Residents Lose Battle Against Brooklyn’s First Whole Foods


The ongoing fight to keep a Whole Foods out of Gowanus, Brooklyn came to an end last night when a city panel approved construction for a facility five times larger than zoning rules allow. While this technically isn’t north Brooklyn news, the issues at hand are certainly relevant. Many local residents and businesses opposed the plan, fearing that it would change the character of the neighborhood and hurt local establishments. This will be the first Whole Foods location in Brooklyn.

According to NY Daily News, construction will begin in the spring and the store will open in the middle of next year. Since purchasing the site at 3rd Avenue and 3rd Street in 2004, Whole Foods has had to clean it up (inspectors found the soil to be contaminated) and cut the proposed size of the facility by 25%.

While some local residents support the decision – one tweeted, “awesome, Whole Foods Brooklyn approved… I love this ‘hood, and now I may never move” – the opposition has been vocal. The Gowanus Institute, located in the Old American Can Factory across the street from the Whole Foods site, has voiced concerns about the supermarket taking away potential manufacturing spaces and jobs and in the area. “Gowanus Institute is disappointed by NYC Board of Standards and Appeals’ decision to grant Whole Foods Market the variance to build a large, suburban-style retail food market in an area that has been a haven for well-paying manufacturing jobs protected by New York City’s zoning law and economic policies,” the Institute wrote in a statement about the decision. “The retail development will indeed forever alter the essential manufacturing character of the Gowanus neighborhood.”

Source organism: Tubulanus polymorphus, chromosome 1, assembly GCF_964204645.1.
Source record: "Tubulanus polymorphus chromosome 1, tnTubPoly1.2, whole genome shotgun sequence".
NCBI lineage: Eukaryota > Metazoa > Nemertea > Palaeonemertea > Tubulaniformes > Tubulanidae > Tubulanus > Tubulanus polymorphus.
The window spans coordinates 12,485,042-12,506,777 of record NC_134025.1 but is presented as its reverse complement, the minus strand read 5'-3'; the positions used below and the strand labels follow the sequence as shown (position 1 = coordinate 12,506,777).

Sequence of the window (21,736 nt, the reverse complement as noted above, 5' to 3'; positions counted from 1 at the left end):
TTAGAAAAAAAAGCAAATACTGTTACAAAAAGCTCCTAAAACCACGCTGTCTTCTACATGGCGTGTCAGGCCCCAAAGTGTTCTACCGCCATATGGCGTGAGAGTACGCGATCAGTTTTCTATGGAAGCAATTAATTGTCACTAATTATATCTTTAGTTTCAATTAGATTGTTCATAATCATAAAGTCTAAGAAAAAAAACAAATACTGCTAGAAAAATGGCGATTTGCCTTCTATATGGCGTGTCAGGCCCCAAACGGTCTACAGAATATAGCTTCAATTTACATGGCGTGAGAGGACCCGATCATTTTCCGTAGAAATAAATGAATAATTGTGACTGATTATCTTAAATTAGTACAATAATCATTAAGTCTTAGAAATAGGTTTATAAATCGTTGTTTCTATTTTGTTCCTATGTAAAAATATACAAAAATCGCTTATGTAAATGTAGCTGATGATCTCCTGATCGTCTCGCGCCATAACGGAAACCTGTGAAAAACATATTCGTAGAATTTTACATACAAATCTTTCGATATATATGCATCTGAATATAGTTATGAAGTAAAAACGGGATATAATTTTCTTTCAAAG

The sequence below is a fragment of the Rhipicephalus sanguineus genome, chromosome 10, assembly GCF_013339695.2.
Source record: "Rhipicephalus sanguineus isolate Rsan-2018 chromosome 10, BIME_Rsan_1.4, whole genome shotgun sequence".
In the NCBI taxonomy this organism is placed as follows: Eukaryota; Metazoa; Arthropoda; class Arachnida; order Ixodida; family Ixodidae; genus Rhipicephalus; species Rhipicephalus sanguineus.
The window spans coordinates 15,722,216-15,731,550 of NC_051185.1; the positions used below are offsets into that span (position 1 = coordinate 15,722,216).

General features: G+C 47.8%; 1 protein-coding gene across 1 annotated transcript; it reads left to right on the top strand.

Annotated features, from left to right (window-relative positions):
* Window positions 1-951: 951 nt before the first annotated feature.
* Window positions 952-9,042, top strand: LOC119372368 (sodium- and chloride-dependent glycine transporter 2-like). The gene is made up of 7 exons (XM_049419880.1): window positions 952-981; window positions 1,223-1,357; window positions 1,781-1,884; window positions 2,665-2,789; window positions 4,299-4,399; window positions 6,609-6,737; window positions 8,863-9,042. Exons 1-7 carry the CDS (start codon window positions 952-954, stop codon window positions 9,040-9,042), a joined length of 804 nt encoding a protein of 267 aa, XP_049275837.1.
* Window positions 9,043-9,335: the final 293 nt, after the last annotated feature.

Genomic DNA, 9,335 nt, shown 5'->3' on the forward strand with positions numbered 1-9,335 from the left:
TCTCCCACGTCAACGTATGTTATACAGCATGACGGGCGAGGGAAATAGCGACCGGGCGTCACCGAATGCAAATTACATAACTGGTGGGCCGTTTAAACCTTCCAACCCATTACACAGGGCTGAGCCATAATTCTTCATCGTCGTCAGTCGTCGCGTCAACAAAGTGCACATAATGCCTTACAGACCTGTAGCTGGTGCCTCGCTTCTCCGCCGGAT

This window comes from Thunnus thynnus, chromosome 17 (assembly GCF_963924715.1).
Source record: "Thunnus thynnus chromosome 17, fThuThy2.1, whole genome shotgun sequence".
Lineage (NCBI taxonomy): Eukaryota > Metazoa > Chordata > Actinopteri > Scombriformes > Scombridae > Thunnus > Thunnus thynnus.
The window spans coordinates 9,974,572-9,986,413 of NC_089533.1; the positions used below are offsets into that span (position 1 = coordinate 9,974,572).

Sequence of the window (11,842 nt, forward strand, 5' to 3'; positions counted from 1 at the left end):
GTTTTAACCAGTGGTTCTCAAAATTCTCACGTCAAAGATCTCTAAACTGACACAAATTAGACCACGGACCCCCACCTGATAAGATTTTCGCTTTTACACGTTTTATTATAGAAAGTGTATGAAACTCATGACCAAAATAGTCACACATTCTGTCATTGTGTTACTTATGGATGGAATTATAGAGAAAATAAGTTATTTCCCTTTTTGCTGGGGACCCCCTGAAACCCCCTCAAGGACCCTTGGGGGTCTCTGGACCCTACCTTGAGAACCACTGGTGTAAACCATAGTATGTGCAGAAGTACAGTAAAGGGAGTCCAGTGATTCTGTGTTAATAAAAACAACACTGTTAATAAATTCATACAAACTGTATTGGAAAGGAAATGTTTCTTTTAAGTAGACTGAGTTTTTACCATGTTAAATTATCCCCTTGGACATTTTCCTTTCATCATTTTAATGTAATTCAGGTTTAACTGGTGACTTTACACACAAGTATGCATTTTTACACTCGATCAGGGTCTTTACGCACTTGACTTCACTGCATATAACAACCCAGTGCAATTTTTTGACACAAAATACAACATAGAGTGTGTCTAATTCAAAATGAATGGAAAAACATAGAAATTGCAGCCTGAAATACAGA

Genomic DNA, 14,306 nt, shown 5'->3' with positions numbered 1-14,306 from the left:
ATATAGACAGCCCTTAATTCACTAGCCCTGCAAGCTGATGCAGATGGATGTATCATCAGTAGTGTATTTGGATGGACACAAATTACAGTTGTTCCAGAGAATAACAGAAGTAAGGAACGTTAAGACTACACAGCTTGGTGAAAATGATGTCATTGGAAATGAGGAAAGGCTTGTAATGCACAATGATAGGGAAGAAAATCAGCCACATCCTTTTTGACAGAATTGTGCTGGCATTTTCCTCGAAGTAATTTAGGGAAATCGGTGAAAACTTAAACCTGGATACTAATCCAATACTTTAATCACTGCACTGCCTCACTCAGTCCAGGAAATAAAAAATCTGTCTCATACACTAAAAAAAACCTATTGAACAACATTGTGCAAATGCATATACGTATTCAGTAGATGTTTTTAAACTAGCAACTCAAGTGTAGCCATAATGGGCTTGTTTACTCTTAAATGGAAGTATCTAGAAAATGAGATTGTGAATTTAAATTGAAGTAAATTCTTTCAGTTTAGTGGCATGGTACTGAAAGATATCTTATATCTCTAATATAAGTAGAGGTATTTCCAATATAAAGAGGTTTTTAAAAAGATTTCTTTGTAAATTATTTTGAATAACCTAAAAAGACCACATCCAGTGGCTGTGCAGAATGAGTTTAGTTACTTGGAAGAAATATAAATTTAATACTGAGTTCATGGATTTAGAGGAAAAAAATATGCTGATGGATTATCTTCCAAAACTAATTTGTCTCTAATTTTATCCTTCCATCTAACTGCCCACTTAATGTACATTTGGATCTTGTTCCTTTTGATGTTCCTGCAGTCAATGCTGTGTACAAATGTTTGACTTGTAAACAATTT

A petition also opposes the project on the grounds that Whole Foods will demolish the Coignet Stone Building, a registered landmark. The petition has 357 signatures.

Gowanus, located between Park Slope and Carroll Gardens, is known for its industrial past. In 2009, the city declared the Gowanus Canal, which runs up against the Whole Foods plot, an environmental Superfund site.

Does Park Slope hate hip hop?

There is a club opening in Park Slope called Prime 6, that apparently some neighborhood residents are not fans of. They are saying that a hip hop club is not what is best for the Slope. What is best? Replacing hip hop with “indie local artists,” which put family first. Wait…is indie music really seen as a family-oriented genre?

Says one petitioner:

It’s not “racist” to equate hip-hop with an elevated crime rate vis a vi other types of musical genres – It’s just a statistical fact that crime is more likely to occur among urban audiences than among audiences of other demographics. R&B and rap happen to be my two favorite types of music, but no one (especially my African American friends and colleagues) would seriously deny that hip-hop’s violent history tragically precedes it.

Any sentence that begins with “I’m not racist, but…” does not necessarily end with something non-racist.

You can read the whole petition here. Thoughts?

Park Slope Twister

We’re hearing reports on the Twitters and elsewhere that there was a tornado in Park Slope. Did you see it? Lots of wind an hail here in Williamsburg!

UPDATE: Here’s some video from the slope. And a pic.

UPDATE: Yep, that looks like a tornado [via]:

UPDATE: Sign gets lodged in STONE wall by storm winds in Bushwick Brooklyn.